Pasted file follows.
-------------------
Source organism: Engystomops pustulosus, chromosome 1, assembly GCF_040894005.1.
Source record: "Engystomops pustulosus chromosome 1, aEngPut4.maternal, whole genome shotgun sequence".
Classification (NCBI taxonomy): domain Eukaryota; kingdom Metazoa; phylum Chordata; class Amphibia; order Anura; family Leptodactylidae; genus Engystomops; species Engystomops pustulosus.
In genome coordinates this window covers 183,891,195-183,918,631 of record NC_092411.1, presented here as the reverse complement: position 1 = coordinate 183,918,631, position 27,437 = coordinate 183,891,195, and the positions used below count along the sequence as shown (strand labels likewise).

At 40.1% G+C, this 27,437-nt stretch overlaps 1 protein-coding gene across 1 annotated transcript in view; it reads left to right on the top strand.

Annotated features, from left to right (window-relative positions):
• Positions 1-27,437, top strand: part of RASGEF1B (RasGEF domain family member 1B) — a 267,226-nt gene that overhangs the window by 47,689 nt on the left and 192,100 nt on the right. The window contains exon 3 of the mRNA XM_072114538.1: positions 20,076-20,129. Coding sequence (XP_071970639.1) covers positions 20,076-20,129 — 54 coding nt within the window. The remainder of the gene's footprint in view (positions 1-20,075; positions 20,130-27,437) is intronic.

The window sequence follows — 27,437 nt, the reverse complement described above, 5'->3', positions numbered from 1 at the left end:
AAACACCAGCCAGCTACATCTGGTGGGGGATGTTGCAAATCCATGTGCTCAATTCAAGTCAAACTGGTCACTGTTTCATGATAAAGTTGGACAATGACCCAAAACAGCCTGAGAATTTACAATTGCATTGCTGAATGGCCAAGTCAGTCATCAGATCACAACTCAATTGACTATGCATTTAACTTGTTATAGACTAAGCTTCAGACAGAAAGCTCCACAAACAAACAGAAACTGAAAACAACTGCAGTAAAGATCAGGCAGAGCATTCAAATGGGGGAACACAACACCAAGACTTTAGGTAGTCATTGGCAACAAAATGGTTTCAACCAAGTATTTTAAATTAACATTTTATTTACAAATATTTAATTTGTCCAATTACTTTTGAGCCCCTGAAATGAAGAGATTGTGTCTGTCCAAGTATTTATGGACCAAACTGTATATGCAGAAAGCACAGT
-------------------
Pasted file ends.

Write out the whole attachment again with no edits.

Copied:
Source organism: Engystomops pustulosus, chromosome 1, assembly GCF_040894005.1.
Source record: "Engystomops pustulosus chromosome 1, aEngPut4.maternal, whole genome shotgun sequence".
Classification (NCBI taxonomy): domain Eukaryota; kingdom Metazoa; phylum Chordata; class Amphibia; order Anura; family Leptodactylidae; genus Engystomops; species Engystomops pustulosus.
In genome coordinates this window covers 183,891,195-183,918,631 of record NC_092411.1, presented here as the reverse complement: position 1 = coordinate 183,918,631, position 27,437 = coordinate 183,891,195, and the positions used below count along the sequence as shown (strand labels likewise).

At 40.1% G+C, this 27,437-nt stretch overlaps 1 protein-coding gene across 1 annotated transcript in view; it reads left to right on the top strand.

Annotated features, from left to right (window-relative positions):
• Positions 1-27,437, top strand: part of RASGEF1B (RasGEF domain family member 1B) — a 267,226-nt gene that overhangs the window by 47,689 nt on the left and 192,100 nt on the right. The window contains exon 3 of the mRNA XM_072114538.1: positions 20,076-20,129. Coding sequence (XP_071970639.1) covers positions 20,076-20,129 — 54 coding nt within the window. The remainder of the gene's footprint in view (positions 1-20,075; positions 20,130-27,437) is intronic.

The window sequence follows — 27,437 nt, the reverse complement described above, 5'->3', positions numbered from 1 at the left end:
AAACACCAGCCAGCTACATCTGGTGGGGGATGTTGCAAATCCATGTGCTCAATTCAAGTCAAACTGGTCACTGTTTCATGATAAAGTTGGACAATGACCCAAAACAGCCTGAGAATTTACAATTGCATTGCTGAATGGCCAAGTCAGTCATCAGATCACAACTCAATTGACTATGCATTTAACTTGTTATAGACTAAGCTTCAGACAGAAAGCTCCACAAACAAACAGAAACTGAAAACAACTGCAGTAAAGATCAGGCAGAGCATTCAAATGGGGGAACACAACACCAAGACTTTAGGTAGTCATTGGCAACAAAATGGTTTCAACCAAGTATTTTAAATTAACATTTTATTTACAAATATTTAATTTGTCCAATTACTTTTGAGCCCCTGAAATGAAGAGATTGTGTCTGTCCAAGTATTTATGGACCAAACTGTATATGCAGAAAGCACAGT